Monk, priest, teacher—and military chaplain

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Wednesday 24, February 2010 | Category:   Vocation and Discernment,Clergy

by Father Paul Weberg, O.S.B.

If someone would’ve told me when I was in high school that I would end up being a Benedictine monk, a priest, a high school teacher and chaplain, and an Army chaplain, I’m not sure if I would’ve laughed or cried, but I’m sure I would’ve been surprised! Somewhere in Saint Augustine’s Confessions he prays to God, saying something like: “When I was young, I wanted marriage, money, and prestige, and You laughed at me.” I think we have two lives: the one we plan for and the one we get, and if we’re in touch and in tune with the Lord, the one we get is always better for our eternal happiness and holiness. That has definitely been the case for me.

Paul Weberg
Father Paul Weberg, O.S.B. in Iraq
The monastic calling draws me more deeply in relationship with the Lord in the solitude of the monastery and more deeply in relationship with my brother monks at Marmion Abbey in Aurora, Illinois. My priestly calling draws me out of the monastery in ministry to our high school apostolate at Marmion Academy and within the local dioceses. Marmion’s military tradition, both in the monastery and in the Academy, drew me into another part of my vocation: as a chaplain in the Illinois Army National Guard. There’s a big need for Catholic chaplains in the military, and I felt the Lord calling me to be a priest for our nation’s service members. I’ve served in a field artillery battalion, a special troops battalion, and currently in a medical battalion. I deployed to Iraq for three months in 2008 and I went back at Christmas.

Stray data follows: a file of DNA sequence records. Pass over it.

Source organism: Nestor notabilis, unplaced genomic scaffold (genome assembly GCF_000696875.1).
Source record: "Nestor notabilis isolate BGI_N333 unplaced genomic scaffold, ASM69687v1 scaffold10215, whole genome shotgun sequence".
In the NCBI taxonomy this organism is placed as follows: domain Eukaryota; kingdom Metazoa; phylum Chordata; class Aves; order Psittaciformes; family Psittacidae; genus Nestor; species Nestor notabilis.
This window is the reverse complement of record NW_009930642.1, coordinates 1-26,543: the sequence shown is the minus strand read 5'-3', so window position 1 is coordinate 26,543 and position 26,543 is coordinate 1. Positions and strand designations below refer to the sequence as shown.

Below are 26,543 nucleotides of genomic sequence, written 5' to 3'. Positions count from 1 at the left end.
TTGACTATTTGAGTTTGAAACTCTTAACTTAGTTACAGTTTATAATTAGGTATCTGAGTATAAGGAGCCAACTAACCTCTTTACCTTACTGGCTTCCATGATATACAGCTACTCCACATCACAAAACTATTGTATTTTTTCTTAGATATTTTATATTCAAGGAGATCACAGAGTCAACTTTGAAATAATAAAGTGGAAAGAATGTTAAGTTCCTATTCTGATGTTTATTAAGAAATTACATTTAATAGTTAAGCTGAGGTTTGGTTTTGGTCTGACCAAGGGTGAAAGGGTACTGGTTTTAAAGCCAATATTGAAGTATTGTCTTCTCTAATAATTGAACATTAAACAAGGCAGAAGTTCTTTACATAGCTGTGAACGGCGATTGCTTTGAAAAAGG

All of these “parts” or “layers” make up my vocation. Some have said: If you’ve met one Benedictine, you’ve met one Benedictine! There are truly no two monks alike, and rarely do monks live out their call to seek God in exactly the same way. Saint Benedict doesn’t even expect that—and with the chapters in his Rule on diet and artisans in the monastery, maybe he even discourages it. Being a monk and priest has opened so many doors for me. For me, the Lord has called me to seek him and to glorify him in the monastery, high school ministry, and the military. If you’re following the Lord, be ready for an adventure!


Reprinted with permission from PrepareTheWord.com. ©TrueQuest Communications.

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